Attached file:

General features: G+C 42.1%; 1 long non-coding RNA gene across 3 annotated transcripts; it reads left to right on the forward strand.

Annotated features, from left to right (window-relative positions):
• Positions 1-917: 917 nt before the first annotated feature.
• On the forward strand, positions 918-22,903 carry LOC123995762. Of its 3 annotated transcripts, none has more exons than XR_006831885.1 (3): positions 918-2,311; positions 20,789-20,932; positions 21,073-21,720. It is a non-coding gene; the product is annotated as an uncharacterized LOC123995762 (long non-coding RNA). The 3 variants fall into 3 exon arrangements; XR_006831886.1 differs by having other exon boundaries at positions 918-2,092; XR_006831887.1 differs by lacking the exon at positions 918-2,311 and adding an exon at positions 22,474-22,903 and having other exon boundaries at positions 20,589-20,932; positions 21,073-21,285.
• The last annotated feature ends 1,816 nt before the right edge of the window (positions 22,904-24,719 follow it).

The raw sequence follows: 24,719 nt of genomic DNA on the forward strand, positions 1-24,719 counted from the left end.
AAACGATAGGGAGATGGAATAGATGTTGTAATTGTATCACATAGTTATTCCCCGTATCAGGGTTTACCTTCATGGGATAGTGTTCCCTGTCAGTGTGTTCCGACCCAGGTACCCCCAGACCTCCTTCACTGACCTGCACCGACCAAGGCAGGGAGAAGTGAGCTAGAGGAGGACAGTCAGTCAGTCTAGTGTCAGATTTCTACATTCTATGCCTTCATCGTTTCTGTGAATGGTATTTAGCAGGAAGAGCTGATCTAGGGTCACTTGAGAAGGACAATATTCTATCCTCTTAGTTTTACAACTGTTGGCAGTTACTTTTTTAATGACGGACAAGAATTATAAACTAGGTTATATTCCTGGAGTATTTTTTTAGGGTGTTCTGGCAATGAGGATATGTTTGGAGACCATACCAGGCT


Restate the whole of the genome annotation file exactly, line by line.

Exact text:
General features: G+C 42.1%; 1 long non-coding RNA gene across 3 annotated transcripts; it reads left to right on the forward strand.

Annotated features, from left to right (window-relative positions):
• Positions 1-917: 917 nt before the first annotated feature.
• On the forward strand, positions 918-22,903 carry LOC123995762. Of its 3 annotated transcripts, none has more exons than XR_006831885.1 (3): positions 918-2,311; positions 20,789-20,932; positions 21,073-21,720. It is a non-coding gene; the product is annotated as an uncharacterized LOC123995762 (long non-coding RNA). The 3 variants fall into 3 exon arrangements; XR_006831886.1 differs by having other exon boundaries at positions 918-2,092; XR_006831887.1 differs by lacking the exon at positions 918-2,311 and adding an exon at positions 22,474-22,903 and having other exon boundaries at positions 20,589-20,932; positions 21,073-21,285.
• The last annotated feature ends 1,816 nt before the right edge of the window (positions 22,904-24,719 follow it).

The raw sequence follows: 24,719 nt of genomic DNA on the forward strand, positions 1-24,719 counted from the left end.
AAACGATAGGGAGATGGAATAGATGTTGTAATTGTATCACATAGTTATTCCCCGTATCAGGGTTTACCTTCATGGGATAGTGTTCCCTGTCAGTGTGTTCCGACCCAGGTACCCCCAGACCTCCTTCACTGACCTGCACCGACCAAGGCAGGGAGAAGTGAGCTAGAGGAGGACAGTCAGTCAGTCTAGTGTCAGATTTCTACATTCTATGCCTTCATCGTTTCTGTGAATGGTATTTAGCAGGAAGAGCTGATCTAGGGTCACTTGAGAAGGACAATATTCTATCCTCTTAGTTTTACAACTGTTGGCAGTTACTTTTTTAATGACGGACAAGAATTATAAACTAGGTTATATTCCTGGAGTATTTTTTTAGGGTGTTCTGGCAATGAGGATATGTTTGGAGACCATACCAGGCT